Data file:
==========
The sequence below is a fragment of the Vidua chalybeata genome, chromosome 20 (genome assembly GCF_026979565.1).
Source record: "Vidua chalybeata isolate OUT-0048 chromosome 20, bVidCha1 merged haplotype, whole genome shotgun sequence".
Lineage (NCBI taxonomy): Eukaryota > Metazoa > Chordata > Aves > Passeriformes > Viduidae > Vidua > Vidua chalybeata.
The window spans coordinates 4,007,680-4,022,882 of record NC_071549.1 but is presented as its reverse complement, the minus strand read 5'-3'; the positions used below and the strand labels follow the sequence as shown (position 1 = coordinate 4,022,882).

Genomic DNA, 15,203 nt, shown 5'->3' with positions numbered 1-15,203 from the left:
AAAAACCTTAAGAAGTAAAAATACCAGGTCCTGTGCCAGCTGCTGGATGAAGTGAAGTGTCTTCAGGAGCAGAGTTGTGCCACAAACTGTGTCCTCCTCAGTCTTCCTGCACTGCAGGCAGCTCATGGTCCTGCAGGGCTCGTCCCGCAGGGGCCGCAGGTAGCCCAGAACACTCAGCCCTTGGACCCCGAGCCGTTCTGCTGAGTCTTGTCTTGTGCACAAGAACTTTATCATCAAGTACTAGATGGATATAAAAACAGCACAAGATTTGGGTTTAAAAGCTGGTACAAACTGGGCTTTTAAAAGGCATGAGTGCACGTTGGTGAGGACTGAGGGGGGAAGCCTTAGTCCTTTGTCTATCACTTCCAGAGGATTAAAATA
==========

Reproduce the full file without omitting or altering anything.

The sequence below is a fragment of the Vidua chalybeata genome, chromosome 20 (genome assembly GCF_026979565.1).
Source record: "Vidua chalybeata isolate OUT-0048 chromosome 20, bVidCha1 merged haplotype, whole genome shotgun sequence".
Lineage (NCBI taxonomy): Eukaryota > Metazoa > Chordata > Aves > Passeriformes > Viduidae > Vidua > Vidua chalybeata.
The window spans coordinates 4,007,680-4,022,882 of record NC_071549.1 but is presented as its reverse complement, the minus strand read 5'-3'; the positions used below and the strand labels follow the sequence as shown (position 1 = coordinate 4,022,882).

Genomic DNA, 15,203 nt, shown 5'->3' with positions numbered 1-15,203 from the left:
AAAAACCTTAAGAAGTAAAAATACCAGGTCCTGTGCCAGCTGCTGGATGAAGTGAAGTGTCTTCAGGAGCAGAGTTGTGCCACAAACTGTGTCCTCCTCAGTCTTCCTGCACTGCAGGCAGCTCATGGTCCTGCAGGGCTCGTCCCGCAGGGGCCGCAGGTAGCCCAGAACACTCAGCCCTTGGACCCCGAGCCGTTCTGCTGAGTCTTGTCTTGTGCACAAGAACTTTATCATCAAGTACTAGATGGATATAAAAACAGCACAAGATTTGGGTTTAAAAGCTGGTACAAACTGGGCTTTTAAAAGGCATGAGTGCACGTTGGTGAGGACTGAGGGGGGAAGCCTTAGTCCTTTGTCTATCACTTCCAGAGGATTAAAATA